For the icing, combine the butter, cream cheese, sugar, and vanilla in the bowl of an electric mixer fitted with the paddle attachment, mixing just until smooth.

Spread three-fourths of the icing on the top of the cooled sheet cake. Outline the flag in the icing with a toothpick, then fill in the upper left corner with blueberries. Place 2 rows of raspberries across the top of the cake like a red stripe. Put the remaining icing in a pastry bag fitted with a star tip and pipe two rows of white stripes below the raspberries. Alternate rows of raspberries and icing until the flag is completed. Pipe stars on top of the blueberries.

Serve the cake right in the pan.

Hooray for the red, white, and blue!

Thursday, July 2, 2009


It's Tyler Florence Fridays again and, if you haven't already done so, check out this site to see what everyone's cooking. It's guaranteed to make your mouth water. Think about joining us next week. "Rules" are on the site.

I deliberately used the Americanized spelling of this dish to distinguish it from the chicken parmigiana that I typically make. As much as I love Tyler--and long to be featured on his blog--I must be honest with those who stop by The Food of Love and report that this dish was not a hit at "ye old log cabin." Larry seldom offers anything other than praise for the food I place before him. I have to agree with him on this one: the sauce, while not bad, was simply forgettable. Though we both love kalamata olives, neither of us thought they enhanced the taste of the sauce in any way. Straining the canned tomatoes left a "dry" sauce that wouldn't even coat the spaghetti. If, however, you think that the bitter, briny taste of kalamatas would put your chicken parmesan over the top, by all means give it a try. As I recall from my high school French, "A chacun son gout." (rough translation: to each, his own)

As for the chicken cutlets, Tyler didn't deviate from the typical method of preparing them: dredge in seasoned flour, dip in an egg wash, coat with bread crumbs, and saute in olive oil.

Serves 4
extra virgin olive oil
1 medium onion, chopped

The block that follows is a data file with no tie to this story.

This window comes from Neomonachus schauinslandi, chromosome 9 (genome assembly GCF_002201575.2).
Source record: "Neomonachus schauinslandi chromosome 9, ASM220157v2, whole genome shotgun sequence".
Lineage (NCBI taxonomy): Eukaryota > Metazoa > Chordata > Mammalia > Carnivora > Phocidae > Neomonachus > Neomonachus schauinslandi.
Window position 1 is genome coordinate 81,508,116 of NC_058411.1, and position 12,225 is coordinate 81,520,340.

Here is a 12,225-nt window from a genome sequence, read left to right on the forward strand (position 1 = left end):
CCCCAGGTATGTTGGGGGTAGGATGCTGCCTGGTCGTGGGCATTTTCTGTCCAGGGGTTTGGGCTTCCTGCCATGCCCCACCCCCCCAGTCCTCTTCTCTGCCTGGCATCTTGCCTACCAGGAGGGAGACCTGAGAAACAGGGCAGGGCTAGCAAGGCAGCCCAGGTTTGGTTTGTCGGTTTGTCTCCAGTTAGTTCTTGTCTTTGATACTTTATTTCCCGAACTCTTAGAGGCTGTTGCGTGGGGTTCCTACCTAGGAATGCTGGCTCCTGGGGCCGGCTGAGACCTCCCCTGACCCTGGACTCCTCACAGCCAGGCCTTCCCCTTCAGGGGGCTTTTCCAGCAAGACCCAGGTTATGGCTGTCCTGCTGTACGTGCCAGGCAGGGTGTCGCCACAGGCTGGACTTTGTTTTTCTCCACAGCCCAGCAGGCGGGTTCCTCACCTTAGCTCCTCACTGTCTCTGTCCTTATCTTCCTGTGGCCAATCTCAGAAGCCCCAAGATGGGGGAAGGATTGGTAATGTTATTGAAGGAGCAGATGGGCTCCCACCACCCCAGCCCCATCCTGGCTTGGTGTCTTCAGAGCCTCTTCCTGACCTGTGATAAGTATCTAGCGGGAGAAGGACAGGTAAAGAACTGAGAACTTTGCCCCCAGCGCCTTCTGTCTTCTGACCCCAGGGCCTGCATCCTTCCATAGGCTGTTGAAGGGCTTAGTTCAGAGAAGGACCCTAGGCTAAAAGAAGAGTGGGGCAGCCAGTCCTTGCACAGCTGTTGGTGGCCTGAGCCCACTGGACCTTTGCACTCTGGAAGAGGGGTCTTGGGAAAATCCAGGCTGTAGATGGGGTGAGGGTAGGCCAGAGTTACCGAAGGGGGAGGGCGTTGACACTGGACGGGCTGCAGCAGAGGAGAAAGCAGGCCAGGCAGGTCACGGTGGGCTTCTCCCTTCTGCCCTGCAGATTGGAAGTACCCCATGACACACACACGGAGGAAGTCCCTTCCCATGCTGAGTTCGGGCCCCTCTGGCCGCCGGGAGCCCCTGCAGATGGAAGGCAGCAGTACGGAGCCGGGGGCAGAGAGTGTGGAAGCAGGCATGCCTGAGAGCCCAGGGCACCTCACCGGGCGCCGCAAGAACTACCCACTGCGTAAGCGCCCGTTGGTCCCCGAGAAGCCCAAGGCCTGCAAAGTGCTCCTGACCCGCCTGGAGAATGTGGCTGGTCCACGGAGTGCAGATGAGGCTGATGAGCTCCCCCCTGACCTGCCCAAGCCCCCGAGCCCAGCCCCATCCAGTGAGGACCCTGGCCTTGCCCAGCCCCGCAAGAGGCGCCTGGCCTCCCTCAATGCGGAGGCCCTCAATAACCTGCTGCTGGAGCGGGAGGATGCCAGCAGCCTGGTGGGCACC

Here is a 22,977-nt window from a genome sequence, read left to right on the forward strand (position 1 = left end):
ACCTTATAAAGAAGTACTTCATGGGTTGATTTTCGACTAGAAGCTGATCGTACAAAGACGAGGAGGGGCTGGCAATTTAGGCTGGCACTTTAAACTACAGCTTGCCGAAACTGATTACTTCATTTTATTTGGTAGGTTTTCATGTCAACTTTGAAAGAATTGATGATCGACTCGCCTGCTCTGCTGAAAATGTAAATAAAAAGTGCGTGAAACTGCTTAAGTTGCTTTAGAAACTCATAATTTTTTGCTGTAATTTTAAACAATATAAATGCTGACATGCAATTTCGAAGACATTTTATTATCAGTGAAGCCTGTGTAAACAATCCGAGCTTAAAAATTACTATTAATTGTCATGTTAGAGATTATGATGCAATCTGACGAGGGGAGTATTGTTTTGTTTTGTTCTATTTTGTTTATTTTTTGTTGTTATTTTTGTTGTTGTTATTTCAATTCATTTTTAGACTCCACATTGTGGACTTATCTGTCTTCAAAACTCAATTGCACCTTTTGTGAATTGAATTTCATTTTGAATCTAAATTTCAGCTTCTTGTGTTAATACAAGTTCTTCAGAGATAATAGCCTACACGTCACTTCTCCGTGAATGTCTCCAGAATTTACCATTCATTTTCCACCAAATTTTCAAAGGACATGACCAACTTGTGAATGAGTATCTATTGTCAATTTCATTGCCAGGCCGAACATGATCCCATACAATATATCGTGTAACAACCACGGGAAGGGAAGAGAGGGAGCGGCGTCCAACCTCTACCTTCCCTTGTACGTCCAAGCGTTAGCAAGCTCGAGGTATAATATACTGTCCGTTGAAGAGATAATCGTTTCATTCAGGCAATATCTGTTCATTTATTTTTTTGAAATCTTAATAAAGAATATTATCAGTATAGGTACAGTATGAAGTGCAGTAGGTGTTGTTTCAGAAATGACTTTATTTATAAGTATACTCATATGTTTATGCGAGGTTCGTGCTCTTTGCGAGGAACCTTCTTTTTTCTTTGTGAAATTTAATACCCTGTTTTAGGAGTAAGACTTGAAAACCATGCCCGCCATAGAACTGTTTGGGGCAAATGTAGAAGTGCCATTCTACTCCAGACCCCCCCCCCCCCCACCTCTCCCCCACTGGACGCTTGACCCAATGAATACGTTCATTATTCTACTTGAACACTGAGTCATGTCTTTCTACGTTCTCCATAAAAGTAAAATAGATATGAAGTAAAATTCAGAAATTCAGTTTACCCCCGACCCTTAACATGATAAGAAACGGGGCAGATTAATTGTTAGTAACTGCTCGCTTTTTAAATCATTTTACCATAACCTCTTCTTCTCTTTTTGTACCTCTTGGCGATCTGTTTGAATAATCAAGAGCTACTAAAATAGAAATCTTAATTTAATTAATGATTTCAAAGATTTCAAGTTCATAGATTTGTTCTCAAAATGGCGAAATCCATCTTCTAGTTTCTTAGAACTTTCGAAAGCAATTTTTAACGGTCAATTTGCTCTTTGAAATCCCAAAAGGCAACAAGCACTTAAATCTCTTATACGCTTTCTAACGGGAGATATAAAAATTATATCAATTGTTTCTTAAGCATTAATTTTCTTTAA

2 garlic cloves, peeled and minced
2 bay leaves
1/4 bunch (8 sprigs) fresh basil, leaves only
1/4 cup kalamata olives, pitted
2 - 28 oz cans whole, San Marzano tomatoes, drained and hand crushed
pinch sugar
Kosher salt and freshly ground pepper
4 skinless, boneless chicken breast halves (1 1/2 lbs total)
1/2 cup all purpose flour
2 large eggs, lightly beaten
1 tbs water
1 cup dried bread crumbs
1- 8 oz ball fresh buffalo mozzarella, drained
parmesan cheese
1 lb spaghetti

In a large saute pan, heat a 2-count of oil (about 2 tbs) over medium heat. When the oil is hot and hazy, add the onion, garlic, bay leaves and cook until soft and fragrant (5 minutes). Hand tear half of the basil leaves. Add the olives and basil. Carefully add the tomatoes and cook and stir about 15 minutes until the liquid is cooked down and the sauce is thick. Season with sugar, salt, and pepper, lower the heat, cover and keep warm.

Preheat the oven to 450 degrees. Set chicken breasts on a cutting board and cover with plastic wrap. Pound the chicken breasts until they are about 1/2 inch thick. Dredge with flour, dip in the beaten egg with water mixture, then in bread crumbs.

In a large ovenproof saute pan, heat a 3-count of oil until hot, then saute the cutlets 4 minutes on each side, until golden and crusty.

Set aside 1 cup of the tomato sauce. Pour the remaining sauce over the chicken and sprinkle with parmesan and mozzarella cheeses. Bake about 15 minutes until bubbly. (I could not stand the thought of baking the chicken in all this oil. I removed the cutlets and baked in a 9X13 inch casserole.)

Cook the spaghettii, toss with the reserved sauce, and top with the remaining basil leaves, which you can shred.
Sorry, Tyler, we had to give this recipe a "5." You are most welcome to stop by the cabin anytime and I'll share the family recipe for sauce.